“Did I give you a concussion?” she asks.


“You dizzy and tired?”

“Yeah. Don’t feel right in the head either.”

“Not yourself?” She can’t help but snort when she says it; she wouldn’t know.

“Not quite.” He shifts in his seat, hands on his knees. “Y’know what to do with that too? Concussions.”

“Nothing to do,” she says. “Survive. How good are you at shoplifting?”


“Ever done it?”


She frowns at him. “What kind of sociopath are you?”

“A rich one,” he says defensively. “I set my dad’s boathouse on fire.”

“Let me guess - you have anger issues.”

“Nah,” he shrugs. “Just wanted to piss my dad off.”

Veronica considers telling him that’s her own reasoning, but not yet. After more than a day. “Okay,” she says. “I’ll add that to the list.”

“Shoplifting,” he repeats. “Why?”

“For when we run out of money some day, and we need something. Once you’re healed, we’ll get jobs too. We just have to lay low for a while.”

Jameson wrinkles his nose. “Boring.”

“Would jail be more interesting?"

“You’re a bit of a know-it-all,” he says.

“You’re a bit stupid.”

“Fuck you,” he says, calm as ever. And she wonders if that’s something else she could be concerned about, that his emotions have no peaks other than mania and no valleys whatsoever.

They’re silent for a while as they head south. She feels very young suddenly, in this car with this boy she doesn’t know. She feels naive. For several miles, she seriously considers disposing of him and heading home, or heading out on her own. But she doesn’t want to go back to William, and she doesn’t want to be alone yet. So she doesn’t do anything just yet.

Confide or kill. She’ll be debating that for a while.



They finally arrive around noon. She finds a motel on the edge of the town that’s cheap for them to stay at. They even manage to get the room on the end of the row, so they can hopefully avoid too many odd looks.

He carries his own bag, not because she wants him to but because she has to carry the kit from the back of the car. And she ends up needing his help for that too, because it’s heavy. She shuts the door behind them, and waits a beat just to make sure he won’t shoot her. And he doesn’t, so she crosses the room to the bed, where he set down all the equipment.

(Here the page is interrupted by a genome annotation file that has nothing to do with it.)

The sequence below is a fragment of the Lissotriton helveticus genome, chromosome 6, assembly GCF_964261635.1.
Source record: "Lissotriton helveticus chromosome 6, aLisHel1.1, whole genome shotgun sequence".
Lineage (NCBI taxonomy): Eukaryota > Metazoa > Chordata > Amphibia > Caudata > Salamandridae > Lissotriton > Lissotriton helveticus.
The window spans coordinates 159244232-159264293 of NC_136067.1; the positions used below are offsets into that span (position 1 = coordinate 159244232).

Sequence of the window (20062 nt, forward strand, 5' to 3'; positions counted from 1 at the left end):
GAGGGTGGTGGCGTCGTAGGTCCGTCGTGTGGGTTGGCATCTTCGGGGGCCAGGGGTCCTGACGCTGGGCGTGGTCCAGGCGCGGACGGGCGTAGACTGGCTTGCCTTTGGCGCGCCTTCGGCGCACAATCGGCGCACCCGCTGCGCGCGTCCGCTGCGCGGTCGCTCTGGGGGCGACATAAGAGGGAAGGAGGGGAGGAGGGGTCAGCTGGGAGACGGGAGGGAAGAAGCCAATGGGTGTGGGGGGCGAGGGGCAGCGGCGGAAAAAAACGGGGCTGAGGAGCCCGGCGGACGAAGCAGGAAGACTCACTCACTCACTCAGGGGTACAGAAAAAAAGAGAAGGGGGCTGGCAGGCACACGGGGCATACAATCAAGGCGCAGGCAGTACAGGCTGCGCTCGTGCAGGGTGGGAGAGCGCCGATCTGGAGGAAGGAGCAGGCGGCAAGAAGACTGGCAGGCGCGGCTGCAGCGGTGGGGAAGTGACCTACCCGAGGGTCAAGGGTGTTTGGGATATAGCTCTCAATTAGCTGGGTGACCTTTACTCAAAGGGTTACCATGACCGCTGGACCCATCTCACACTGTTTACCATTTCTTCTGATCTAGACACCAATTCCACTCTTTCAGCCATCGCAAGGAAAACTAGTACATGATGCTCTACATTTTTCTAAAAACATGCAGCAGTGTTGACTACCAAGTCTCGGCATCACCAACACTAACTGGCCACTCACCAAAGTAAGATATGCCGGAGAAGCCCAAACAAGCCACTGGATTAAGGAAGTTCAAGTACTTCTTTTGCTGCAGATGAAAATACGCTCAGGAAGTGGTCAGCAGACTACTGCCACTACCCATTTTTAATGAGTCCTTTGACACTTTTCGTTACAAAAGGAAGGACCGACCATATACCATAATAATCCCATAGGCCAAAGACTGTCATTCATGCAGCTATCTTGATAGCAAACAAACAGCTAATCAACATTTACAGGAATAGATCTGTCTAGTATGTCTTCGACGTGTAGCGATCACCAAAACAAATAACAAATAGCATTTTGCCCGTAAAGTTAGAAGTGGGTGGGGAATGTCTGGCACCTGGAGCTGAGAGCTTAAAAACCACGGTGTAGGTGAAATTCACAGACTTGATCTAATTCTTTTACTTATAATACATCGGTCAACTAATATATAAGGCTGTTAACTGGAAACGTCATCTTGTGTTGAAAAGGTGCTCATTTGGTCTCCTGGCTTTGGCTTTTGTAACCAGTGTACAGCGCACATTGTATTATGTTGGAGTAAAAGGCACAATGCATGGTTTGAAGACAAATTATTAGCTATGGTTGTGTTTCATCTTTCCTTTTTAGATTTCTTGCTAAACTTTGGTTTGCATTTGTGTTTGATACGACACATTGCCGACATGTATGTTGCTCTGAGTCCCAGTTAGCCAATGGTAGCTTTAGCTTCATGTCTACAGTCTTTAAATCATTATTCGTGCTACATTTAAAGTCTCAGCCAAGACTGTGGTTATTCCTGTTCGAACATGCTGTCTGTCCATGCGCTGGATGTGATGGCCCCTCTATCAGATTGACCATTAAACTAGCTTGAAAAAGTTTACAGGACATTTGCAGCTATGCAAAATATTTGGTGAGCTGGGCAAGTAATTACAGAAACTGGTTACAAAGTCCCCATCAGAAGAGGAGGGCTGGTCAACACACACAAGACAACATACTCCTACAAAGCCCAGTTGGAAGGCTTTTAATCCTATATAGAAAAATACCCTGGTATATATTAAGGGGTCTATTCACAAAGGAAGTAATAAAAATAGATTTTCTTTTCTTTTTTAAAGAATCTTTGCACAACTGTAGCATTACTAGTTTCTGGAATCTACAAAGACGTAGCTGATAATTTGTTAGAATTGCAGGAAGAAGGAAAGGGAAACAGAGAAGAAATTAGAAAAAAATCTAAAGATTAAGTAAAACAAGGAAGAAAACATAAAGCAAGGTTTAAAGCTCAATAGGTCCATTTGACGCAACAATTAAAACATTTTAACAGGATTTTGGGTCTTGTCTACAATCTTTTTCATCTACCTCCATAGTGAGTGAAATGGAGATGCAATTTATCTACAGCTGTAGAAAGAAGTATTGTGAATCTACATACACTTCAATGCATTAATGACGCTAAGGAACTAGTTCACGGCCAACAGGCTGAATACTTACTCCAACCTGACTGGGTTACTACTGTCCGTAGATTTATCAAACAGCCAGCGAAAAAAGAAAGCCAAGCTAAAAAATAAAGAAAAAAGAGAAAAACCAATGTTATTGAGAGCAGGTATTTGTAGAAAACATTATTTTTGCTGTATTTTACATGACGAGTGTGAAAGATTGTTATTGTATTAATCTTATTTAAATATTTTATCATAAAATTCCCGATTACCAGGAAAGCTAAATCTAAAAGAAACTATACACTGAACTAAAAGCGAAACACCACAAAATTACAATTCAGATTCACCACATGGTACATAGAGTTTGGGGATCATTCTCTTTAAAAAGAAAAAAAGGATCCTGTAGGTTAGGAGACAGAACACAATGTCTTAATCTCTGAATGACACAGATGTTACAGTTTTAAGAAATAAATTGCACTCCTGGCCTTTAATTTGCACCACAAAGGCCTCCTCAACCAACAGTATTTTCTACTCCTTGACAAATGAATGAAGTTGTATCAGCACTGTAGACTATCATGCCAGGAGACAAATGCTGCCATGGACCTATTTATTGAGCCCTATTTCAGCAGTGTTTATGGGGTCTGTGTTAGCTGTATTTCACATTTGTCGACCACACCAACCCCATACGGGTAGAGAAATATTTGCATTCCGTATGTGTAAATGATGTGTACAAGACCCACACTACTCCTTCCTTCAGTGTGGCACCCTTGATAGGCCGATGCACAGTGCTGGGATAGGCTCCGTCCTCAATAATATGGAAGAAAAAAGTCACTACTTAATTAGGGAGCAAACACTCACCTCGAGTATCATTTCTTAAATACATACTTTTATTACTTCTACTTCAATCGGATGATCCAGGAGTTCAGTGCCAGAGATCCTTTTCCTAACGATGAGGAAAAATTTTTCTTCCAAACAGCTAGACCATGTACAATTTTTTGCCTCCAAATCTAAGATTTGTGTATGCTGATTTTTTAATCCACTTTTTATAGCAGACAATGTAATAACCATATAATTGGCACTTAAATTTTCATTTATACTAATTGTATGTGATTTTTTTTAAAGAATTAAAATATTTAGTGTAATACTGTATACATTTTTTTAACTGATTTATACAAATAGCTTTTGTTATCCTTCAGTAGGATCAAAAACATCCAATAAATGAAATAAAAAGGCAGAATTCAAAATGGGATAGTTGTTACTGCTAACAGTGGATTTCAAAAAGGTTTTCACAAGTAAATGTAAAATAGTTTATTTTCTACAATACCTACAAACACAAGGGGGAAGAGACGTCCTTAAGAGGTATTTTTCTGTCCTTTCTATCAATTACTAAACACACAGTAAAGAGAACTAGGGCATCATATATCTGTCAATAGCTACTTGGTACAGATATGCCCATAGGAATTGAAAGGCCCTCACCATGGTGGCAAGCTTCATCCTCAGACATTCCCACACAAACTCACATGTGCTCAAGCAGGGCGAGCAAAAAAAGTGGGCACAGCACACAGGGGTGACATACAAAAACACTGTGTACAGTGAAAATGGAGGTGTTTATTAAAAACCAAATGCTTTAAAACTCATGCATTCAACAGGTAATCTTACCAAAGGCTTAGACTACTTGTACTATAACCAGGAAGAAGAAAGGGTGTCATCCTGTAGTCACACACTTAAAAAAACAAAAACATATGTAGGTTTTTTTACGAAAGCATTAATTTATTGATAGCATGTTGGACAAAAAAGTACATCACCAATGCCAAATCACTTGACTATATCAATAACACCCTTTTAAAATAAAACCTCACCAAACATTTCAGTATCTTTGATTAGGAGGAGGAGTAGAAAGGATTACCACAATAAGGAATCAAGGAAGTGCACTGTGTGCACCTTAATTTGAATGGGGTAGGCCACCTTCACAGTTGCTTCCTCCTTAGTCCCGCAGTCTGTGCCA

“If you touch anything, I’ll cut a finger off,” she says before she undoes the plastic clasps of the kit.

“With what knife?” he mumbles, but he doesn’t argue so she opens it and takes stock of what she has.

William was very prepared. He has a compact machine to make IDs, five thousand dollars in cash, two handguns and ammo, five hunting knives, and another set of handcuffs. The bare necessities. She needs a lot more, but this helps.

“Shit,” Jameson says. “Why was this in the trunk?”

“William’s emergency kit. In case of emergencies.” She pulls his bag over too and goes through it. He wasn’t lying; there are four guns in there with ammo. She puts them into the kit box with the rest and then shakes out every article of clothing in there.

“Guess I should wait more than a day for you to trust me,” he says.

“I think you should wait for more than a day to have passed since you tried to kill me, yes.” She sounds too upset. The murder wasn't personal. He didn’t know who she was then.

“Okay. You gonna sleep tonight, at least?”

She hadn’t thought about that. “Eventually,” she says. “We need to eat.”

“Let’s get pizza,” he says. “Or go out somewhere that isn’t a shitty diner. Y’know, like a date.” And he smiles at her again, and she doesn’t let herself feel safe.

“Fine,” she says after a second. “Let’s go. You can drive.”

“Alright,” he says with half a smile.

“Help me put all of this back in the car, would you? Trunk.”

“Yep.” He lifts the kit box once she shuts it back up, and she sees him wince at that a little.

“Y’alright?” she asks, trying not to sound too concerned.

“Yeah, I’m alright,” he says patiently. “Why wouldn’t I be alright?”

“Because I kicked your ass, and now you’re in pain.”

“Believe me, sweetheart, it takes more than a few punches to get me down. I’m fine.” He leads her out to the car, and she shuts the hotel door behind them, putting the key in her pocket. She’s got the duffle bag, which he takes from her to put in the trunk too. But he unzips it first, and she tenses. He just pulls out a sweatshirt and tosses it to her. “This is small on me,” he says, and shuts the trunk.

She puts it on because she’s cold, and it does fit pretty well. Smells pretty good too. It’s a little uncomfortable, though, to think that he thought of her while he packed, and brought stuff for her.

They end up at an Applebee’s out of convenience more than anything else. Plus she’s never eaten at one, which Jameson says is unbelievable.

“Take my hand,” she says as they walk towards the door.

“Taking the date seriously, I see.”

“It’ll be less suspicious for us to walk in looking like this if we’re holding hands,” she says flatly. “You need to smile at me too.”

“I think I can manage that,” he says, already smiling. “I mean, we are engaged.”

“Haven’t seen a ring yet,” she says, only to find that she’s teasing.

He squeezes her hand, and she squeezes his.

Somehow, they act normal enough to get a table for two without too much fuss. She makes sure he keeps his hood up enough to hide most of his neck, and the rest is okay. He acts pretty damn normal, even if she does feel like he’s sizing her up as a challenge when he looks at her too long.

“Try to look less like you want to eat me, maybe,” she says, looking down at her menu when it gets too intense.